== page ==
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Dan Diaconu M

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  1. With you (and Karl) at work, the picture looking good is no surprise David. What lake was that in the scene? Was the whole picture in or around Vancouver (or just parts). Cheers, Dan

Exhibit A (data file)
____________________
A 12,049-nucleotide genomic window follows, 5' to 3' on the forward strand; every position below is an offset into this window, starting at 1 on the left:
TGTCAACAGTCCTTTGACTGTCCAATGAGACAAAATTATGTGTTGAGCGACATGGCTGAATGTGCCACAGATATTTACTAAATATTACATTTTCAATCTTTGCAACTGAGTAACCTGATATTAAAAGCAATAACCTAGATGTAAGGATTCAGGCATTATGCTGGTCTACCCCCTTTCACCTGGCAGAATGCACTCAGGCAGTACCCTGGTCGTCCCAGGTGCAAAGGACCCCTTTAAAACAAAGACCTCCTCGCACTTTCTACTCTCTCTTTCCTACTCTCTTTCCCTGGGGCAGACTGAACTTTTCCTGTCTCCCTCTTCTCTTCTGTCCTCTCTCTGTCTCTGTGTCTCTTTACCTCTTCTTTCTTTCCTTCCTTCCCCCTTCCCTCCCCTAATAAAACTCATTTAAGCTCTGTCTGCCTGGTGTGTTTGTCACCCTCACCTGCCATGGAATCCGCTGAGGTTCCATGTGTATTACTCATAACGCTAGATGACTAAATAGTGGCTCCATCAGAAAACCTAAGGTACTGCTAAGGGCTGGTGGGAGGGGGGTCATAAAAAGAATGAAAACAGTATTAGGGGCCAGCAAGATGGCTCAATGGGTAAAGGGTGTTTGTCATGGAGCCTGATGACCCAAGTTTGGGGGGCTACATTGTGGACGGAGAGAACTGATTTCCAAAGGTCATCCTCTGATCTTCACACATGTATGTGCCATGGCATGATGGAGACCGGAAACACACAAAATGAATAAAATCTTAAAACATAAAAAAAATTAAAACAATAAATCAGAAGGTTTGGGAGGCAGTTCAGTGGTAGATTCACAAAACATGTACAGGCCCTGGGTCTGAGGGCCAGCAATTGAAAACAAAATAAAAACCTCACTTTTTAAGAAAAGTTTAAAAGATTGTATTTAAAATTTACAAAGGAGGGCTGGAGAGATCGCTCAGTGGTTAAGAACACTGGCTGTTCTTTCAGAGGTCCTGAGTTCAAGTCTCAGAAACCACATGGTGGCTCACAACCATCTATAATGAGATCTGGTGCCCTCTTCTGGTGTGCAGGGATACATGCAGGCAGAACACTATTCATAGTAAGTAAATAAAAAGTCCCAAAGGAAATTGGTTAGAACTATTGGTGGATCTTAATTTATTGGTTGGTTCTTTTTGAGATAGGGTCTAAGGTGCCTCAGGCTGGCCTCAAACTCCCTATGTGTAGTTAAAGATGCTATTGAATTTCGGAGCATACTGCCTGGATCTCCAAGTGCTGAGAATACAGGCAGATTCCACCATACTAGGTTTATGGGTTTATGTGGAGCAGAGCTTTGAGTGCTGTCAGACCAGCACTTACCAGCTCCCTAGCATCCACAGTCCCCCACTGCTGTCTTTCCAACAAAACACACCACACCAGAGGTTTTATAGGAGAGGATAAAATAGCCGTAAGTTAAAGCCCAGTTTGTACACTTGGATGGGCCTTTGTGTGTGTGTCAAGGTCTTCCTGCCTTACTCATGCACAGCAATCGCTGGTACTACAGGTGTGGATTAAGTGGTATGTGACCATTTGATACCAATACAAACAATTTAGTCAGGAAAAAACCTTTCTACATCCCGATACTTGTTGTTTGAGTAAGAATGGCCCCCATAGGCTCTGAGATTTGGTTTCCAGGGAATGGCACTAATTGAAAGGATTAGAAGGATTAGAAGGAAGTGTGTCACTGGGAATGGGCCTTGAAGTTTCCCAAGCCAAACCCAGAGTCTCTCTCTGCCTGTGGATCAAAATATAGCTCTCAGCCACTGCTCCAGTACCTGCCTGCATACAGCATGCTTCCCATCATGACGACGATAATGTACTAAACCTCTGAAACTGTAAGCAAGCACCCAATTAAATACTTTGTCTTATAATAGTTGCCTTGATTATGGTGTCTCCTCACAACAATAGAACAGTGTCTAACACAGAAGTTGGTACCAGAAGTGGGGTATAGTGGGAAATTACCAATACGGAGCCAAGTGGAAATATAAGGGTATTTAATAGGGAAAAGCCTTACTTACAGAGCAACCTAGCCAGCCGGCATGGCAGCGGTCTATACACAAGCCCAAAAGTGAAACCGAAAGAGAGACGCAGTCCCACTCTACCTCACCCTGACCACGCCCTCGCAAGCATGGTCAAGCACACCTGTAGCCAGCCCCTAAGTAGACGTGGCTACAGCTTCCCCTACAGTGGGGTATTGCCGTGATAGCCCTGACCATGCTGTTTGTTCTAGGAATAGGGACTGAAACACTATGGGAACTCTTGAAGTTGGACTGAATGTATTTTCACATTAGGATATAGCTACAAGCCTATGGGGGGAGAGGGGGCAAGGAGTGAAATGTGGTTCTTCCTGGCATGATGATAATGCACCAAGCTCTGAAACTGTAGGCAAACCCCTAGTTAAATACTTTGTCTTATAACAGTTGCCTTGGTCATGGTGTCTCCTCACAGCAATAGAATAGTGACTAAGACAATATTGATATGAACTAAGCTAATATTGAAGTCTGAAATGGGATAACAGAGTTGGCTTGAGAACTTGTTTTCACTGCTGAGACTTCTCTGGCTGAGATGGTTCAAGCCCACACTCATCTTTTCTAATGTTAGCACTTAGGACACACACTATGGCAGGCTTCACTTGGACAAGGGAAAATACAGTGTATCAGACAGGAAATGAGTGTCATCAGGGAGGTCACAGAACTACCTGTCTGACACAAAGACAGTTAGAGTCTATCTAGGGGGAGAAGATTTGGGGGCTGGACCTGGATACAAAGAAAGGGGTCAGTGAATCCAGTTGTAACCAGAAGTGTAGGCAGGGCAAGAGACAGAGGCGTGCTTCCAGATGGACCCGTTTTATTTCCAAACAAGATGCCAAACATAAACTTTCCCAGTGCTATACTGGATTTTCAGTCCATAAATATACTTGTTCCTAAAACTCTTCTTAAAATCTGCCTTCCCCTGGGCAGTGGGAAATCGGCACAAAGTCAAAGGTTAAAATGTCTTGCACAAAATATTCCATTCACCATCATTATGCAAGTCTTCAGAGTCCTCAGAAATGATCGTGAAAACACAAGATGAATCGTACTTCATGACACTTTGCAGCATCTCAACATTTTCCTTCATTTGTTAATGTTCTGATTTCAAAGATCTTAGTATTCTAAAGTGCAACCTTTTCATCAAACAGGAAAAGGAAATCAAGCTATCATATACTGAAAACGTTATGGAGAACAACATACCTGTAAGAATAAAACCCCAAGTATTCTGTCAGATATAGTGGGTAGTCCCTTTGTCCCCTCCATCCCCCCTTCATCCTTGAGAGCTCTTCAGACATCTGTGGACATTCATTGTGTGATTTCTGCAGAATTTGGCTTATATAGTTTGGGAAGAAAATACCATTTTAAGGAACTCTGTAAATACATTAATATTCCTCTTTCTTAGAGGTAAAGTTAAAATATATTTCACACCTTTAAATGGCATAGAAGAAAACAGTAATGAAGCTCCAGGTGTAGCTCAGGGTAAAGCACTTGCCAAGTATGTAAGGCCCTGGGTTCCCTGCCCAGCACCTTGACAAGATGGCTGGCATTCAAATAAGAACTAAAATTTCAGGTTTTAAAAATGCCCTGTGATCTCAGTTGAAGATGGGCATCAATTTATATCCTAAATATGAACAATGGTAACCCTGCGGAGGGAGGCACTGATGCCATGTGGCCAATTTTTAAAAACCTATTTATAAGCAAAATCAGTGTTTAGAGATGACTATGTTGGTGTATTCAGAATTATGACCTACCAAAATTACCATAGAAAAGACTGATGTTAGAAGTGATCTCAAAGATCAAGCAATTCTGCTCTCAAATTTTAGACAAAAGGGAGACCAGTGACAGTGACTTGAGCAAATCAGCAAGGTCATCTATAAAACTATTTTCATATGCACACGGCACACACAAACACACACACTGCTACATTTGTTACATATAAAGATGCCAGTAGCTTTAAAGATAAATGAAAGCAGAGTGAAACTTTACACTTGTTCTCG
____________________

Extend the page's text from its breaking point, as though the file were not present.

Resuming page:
2. No, it does not matter all that much, just a little bit. I choose a focal by "need" (space available, action, meaning of the dialog, etc) but I would like to have some sort of reference point. Agree. I agree again. I agree most people will hardly notice the difference, but if pointed out what to look for, they will order them from wide to tight. The question I asked was related to smaller formats where the "diagonal" doesn't produce the "normal. In my previous post I mentioned two different focal lengths for the same format (13.8X20.7mm). The "normal" by frame diagonal turns to be a 25mm. That's a long way to go to the 70 that matches the eye view. I don't fuss over 5mm (more or less) here David. Generally and about doest cut it either. We have almost three times the difference. I suppose you have an SLR (film or digital) handy (a digital would actually be better). What would you call "normal" between a 25 and a 70? Thanks for contribution.